DANSK

Hans og Grete

ENGLISH

Hansel and Gretel


Ved udkanten af en stor skov boede der en fattig brændehugger med sin kone og sine to børn. Drengen hed Hans og pigen bed Grete. De havde kun lidt at bide og brænde og engang, da der var dyrtid i landet, vidste manden slet ikke, hvordan han skulle skaffe det daglige brød. Om aftenen, da han var kommet i seng og lå og tænkte over sin ulykke, sukkede han og sagde til sin kone: "Hvad skal der dog blive af os. Vi har slet ingen mad til børnene, knap nok til os selv." - "Ved du hvad," sagde konen, "i morgen tidlig følger vi børnene ind i den tætte skov, og tænder et bål der. Vi giver dem hver et stykke brød, og så går vi på arbejde. De kan ikke finde hjem igen, og så er vi af med dem." - "Nej, det gør jeg ikke," sagde manden, "jeg kan virkelig ikke nænne at lade mine børn blive ganske alene i den store skov. De bliver jo ædt af de vilde dyr." - "Du er et rigtigt tossehovede," sagde hans kone vredt, "vi dør jo allesammen af sult. Du kan såmænd godt begynde at tømre kisterne sammen." Hun blev ved at plage ham, til han gav efter. "Men det gør mig dog skrækkelig ondt for de stakkels børn," sagde han.

De to børn havde ikke kunnet sove af sult og havde hørt, hvad deres mor havde sagt. Grete græd og sagde til Hans: "Nu er det ude med os." - "Vær stille, Grete," svarede han, "jeg skal nok finde på råd." Da de gamle var faldet i søvn, stod han op og listede sig ud. Månen skinnede klart, og de hvide kiselstene, der lå udenfor på vejen, lyste som sølv. Han stoppede sine lommer fulde af dem og gik hjem igen og sagde til Grete: "Læg du dig kun roligt til at sove, lille søster. Den gode Gud vil ikke forlade os." Derpå krøb han op i sin seng igen.

Da det gryede ad dag, vækkede konen børnene. "Stå op I dovenkroppe," sagde hun, "nu skal vi ud i skoven og hente brænde." Hun gav hver af dem et stykke brød og sagde: "Der har I jeres middagsmad. Mere får I ikke." Grete tog brødet ind under forklædet, fordi Hans havde lommen fuld af sten, og de begav sig nu allesammen på vej. Da de havde gået et lille stykke, stod Hans stille og vendte sig om og kiggede efter huset, og da de var kommet lidt videre, vendte han sig om igen. "Hvorfor vender du dig hele tiden om?" spurgte faderen, "det har vi ikke tid til, tag benene med dig." - "Jeg ser efter min hvide kat," sagde Hans, "den sidder oppe på taget og vil sige farvel til mig." - "Hvor du dog kan vrøvle," sagde moderen, "det er jo ikke andet end solen, der skinner på skorstenen." Hans havde imidlertid slet ikke kigget efter katten, men bare kastet kiselstene bagved sig på vejen.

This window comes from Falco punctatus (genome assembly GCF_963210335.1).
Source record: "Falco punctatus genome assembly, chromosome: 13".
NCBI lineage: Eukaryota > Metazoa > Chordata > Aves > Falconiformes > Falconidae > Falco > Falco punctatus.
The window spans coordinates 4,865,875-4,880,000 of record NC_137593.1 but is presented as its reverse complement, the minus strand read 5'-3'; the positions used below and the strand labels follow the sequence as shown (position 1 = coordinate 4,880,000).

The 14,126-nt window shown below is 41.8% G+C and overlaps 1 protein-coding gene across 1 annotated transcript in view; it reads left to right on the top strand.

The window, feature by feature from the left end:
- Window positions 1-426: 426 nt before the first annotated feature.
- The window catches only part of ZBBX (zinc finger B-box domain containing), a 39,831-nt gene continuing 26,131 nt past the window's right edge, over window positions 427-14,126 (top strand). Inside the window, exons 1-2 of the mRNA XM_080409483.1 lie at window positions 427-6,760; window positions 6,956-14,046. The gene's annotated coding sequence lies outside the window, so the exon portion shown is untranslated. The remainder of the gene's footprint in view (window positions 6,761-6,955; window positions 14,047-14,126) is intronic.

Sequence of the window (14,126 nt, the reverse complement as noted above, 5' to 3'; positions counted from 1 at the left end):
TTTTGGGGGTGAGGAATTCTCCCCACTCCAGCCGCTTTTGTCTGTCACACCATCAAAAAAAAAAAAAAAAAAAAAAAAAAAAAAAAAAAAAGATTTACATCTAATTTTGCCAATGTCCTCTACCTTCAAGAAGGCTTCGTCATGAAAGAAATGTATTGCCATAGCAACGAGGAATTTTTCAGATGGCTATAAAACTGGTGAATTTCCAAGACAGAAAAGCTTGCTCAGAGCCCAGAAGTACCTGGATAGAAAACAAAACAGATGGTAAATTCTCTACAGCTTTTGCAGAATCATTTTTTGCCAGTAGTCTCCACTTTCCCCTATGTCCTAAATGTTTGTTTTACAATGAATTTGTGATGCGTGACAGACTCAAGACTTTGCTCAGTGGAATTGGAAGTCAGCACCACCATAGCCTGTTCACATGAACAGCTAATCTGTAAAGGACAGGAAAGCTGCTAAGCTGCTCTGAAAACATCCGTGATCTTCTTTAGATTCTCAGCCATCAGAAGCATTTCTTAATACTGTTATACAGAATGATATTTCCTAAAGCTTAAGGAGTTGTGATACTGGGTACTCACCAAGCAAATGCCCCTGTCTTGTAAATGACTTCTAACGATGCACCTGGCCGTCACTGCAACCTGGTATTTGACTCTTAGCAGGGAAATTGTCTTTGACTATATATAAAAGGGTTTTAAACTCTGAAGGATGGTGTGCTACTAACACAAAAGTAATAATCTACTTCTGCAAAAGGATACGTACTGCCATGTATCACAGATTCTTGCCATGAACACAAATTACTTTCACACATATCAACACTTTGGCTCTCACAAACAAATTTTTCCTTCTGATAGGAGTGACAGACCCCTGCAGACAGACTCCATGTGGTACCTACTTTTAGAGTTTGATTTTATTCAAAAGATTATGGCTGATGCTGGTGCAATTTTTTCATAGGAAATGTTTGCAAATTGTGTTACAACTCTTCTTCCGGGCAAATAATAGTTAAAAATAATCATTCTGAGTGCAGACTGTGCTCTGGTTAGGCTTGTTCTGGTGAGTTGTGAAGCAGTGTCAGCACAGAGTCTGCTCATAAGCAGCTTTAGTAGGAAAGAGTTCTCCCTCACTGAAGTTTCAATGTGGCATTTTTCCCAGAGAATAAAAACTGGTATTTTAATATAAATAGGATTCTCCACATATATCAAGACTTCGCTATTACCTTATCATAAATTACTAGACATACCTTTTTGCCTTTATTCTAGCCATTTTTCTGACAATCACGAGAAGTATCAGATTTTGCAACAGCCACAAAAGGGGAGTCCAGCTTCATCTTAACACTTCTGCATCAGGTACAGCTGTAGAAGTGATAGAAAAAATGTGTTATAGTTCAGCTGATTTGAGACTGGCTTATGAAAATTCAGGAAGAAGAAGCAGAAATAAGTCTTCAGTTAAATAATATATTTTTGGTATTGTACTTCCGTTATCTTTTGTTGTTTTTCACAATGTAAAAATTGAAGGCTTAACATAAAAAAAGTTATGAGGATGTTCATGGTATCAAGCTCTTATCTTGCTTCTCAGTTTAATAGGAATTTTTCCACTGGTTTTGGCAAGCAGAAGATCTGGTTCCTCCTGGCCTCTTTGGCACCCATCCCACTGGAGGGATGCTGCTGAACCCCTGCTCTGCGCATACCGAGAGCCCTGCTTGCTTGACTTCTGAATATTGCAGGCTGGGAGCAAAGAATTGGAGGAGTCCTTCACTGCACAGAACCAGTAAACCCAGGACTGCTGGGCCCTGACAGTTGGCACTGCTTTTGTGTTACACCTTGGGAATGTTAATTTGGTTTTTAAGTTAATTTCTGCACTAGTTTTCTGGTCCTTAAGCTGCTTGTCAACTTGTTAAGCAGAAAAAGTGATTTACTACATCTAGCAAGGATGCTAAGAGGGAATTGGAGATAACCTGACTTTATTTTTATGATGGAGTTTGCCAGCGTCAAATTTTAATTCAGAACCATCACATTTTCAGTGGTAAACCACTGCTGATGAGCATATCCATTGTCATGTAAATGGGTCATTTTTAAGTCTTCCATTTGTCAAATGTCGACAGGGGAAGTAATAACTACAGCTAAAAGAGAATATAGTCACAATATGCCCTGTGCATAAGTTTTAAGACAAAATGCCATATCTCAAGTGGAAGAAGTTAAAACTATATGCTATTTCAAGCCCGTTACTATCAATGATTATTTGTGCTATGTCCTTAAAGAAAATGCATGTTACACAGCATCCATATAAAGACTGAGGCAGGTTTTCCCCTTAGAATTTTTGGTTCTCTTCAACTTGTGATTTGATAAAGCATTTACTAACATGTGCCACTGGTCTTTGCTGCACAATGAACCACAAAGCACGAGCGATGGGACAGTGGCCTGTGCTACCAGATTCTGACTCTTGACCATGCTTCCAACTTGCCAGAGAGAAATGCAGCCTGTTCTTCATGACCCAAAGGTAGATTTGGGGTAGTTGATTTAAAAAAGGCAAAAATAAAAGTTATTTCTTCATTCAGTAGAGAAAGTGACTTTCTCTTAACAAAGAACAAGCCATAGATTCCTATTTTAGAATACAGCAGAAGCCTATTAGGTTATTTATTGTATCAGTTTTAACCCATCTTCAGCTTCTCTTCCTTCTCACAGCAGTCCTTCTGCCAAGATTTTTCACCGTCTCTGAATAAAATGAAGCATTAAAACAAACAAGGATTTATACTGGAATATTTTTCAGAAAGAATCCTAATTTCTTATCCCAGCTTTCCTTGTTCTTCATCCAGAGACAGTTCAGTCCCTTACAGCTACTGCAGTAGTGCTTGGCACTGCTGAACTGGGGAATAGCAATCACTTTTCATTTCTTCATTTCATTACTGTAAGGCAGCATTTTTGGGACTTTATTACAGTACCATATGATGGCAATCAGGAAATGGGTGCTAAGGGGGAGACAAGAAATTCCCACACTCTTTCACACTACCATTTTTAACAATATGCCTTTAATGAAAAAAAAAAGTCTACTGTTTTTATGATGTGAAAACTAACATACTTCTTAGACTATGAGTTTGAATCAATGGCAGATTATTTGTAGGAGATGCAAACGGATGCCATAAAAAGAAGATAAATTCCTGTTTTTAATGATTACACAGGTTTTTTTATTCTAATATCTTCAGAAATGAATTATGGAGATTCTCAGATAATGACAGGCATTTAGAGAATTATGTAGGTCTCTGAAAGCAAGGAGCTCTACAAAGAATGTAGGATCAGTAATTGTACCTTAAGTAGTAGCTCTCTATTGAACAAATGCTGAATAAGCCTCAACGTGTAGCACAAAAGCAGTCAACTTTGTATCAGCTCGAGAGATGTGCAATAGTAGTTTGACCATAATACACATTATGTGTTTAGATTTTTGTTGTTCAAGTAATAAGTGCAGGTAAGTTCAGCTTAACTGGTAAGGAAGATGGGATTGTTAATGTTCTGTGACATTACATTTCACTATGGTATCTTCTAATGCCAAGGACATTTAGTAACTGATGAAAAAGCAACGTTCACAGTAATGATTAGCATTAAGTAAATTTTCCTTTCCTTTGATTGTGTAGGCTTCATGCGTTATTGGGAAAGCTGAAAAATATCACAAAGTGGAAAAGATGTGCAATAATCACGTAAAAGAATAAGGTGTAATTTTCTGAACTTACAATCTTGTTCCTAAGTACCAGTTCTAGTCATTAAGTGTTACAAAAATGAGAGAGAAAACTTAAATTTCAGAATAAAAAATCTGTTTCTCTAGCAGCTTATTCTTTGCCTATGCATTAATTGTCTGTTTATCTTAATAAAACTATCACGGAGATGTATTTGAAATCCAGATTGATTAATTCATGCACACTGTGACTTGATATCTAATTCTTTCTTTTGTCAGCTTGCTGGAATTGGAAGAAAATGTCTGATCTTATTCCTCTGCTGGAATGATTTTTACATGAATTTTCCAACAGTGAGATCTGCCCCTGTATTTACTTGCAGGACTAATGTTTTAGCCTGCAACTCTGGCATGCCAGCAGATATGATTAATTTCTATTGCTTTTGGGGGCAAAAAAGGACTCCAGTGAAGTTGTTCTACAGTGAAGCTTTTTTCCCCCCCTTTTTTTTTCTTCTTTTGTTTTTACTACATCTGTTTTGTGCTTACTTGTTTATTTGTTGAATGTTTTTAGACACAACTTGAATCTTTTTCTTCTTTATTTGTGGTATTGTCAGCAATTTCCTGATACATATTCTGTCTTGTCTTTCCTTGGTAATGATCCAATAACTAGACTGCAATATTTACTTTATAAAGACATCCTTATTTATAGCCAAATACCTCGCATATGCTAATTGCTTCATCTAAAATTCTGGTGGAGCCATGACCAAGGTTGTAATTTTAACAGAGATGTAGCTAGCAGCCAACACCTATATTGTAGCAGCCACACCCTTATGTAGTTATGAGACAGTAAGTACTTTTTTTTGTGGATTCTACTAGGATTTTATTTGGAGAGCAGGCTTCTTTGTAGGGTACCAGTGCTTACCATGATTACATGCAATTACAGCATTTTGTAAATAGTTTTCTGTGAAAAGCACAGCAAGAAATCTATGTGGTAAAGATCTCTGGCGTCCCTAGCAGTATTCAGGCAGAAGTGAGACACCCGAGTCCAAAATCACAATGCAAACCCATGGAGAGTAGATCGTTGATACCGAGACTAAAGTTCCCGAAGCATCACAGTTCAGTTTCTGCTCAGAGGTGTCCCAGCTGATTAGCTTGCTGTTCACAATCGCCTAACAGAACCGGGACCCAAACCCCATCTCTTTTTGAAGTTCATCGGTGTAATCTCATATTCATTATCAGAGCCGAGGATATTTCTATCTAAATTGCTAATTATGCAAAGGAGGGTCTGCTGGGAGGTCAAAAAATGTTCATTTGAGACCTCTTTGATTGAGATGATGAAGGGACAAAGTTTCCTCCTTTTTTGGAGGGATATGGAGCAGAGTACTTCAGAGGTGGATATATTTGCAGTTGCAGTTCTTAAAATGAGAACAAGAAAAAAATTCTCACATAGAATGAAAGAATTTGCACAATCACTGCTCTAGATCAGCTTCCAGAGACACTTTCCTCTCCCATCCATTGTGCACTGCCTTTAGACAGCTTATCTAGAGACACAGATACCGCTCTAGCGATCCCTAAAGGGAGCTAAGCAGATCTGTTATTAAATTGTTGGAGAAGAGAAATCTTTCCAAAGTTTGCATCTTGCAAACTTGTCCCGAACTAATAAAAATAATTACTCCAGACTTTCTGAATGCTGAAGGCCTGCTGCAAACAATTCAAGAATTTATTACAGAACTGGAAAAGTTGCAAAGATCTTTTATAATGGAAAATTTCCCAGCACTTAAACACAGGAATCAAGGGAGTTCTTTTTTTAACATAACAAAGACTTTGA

Da de var kommet dybt ind i skoven, sagde faderen: "Kan I nu samle brænde, lille børn. Så tænder jeg ild, for at I ikke skal fryse." Hans og Grete samlede en lille bunke riskviste, faderen stak ild på det, og da det var kommet godt i brand, sagde konen: "Sæt jer så ned ved ilden og hvil jer, mens vi går ind i skoven og hugger brænde. Når vi er færdige, kommer vi igen og henter jer."

Hans og Grete satte sig ved ilden, og ved middagstid spiste de deres tørre brød. De kunne høre slagene af en økse og troede derfor, at faderen var i nærheden, men lyden kom kun af, at han havde bundet en gren fast ved et træ, og nu slog vinden den derimod. Til sidst blev de søvnige og faldt da også i søvn, og da de vågnede var det allerede mørk nat. Grete gav sig til at græde. "Hvordan skal vi dog finde ud af skoven," sagde hun. Men Hans trøstede hende. "Vent bare til månen kommer frem," sagde han, "så skal vi nok finde vej hjem." Og da månen var stået op, tog Hans sin søster i hånden og de lysende kiselstene viste ham vej. De gik hele natten, og først om morgenen nåede de deres fars hus. De bankede på, og da konen lukkede op og så, at det var dem, sagde hun: "Hvor har I dog været henne, I slemme børn. Vi troede slet ikke, I var kommet hjem mere." Men faderen blev glad, da han så dem, for han havde haft samvittighedsnag, fordi han havde ladet dem blive alene tilbage i skoven.

Kort tid efter var der stor elendighed igen, og børnene hørte, at moderen om natten sagde til faderen: "Nu har vi kun et halvt rugbrød tilbage, så er den potte ude. Hvis børnene ikke kommer af vejen, er vi fortabt allesammen. Vi må bringe dem endnu længere ind i skoven, så de ikke kan finde vej hjem." Det gjorde manden meget ondt og han tænkte: "Det var smukkere at dele den sidste mundfuld med sine børn." Men konen brød sig aldeles ikke om, hvad han sagde. Når man har sagt A må man også sige B, og da han havde givet efter første gang, måtte han også bøje sig nu.

Børnene havde imidlertid igen ligget vågne og havde hørt det hele. Da de gamle var faldet i søvn, stod Hans op og ville ud og samle kiselstene ligesom forrige gang, men moderen havde låset døren. Alligevel trøstede han sin søster og sagde: "Du skal ikke græde, Grete. Den gode Gud hjælper os nok."

Tidlig næste morgen kom konen og sagde til børnene, at de skulle stå op. De fik hver et stykke brød, men det var meget mindre end forrige gang. Han tog brødet i lommen og brækkede det i små stykker, og mens de gik, vendte han sig hvert øjeblik om og kastede et lille stykke på jorden. "Skynd dig dog lidt, Hans," sagde faderen, "hvad er det dog nu, du kigger efter." - "Det er min due, der sidder oppe på taget og vil sige farvel til mig," sagde Hans. "Din dumrian," skændte konen, "det er jo ikke andet end solen, der skinner på skorstenen." Men efterhånden som de gik, kastede Hans alle brødsmulerne på vejen.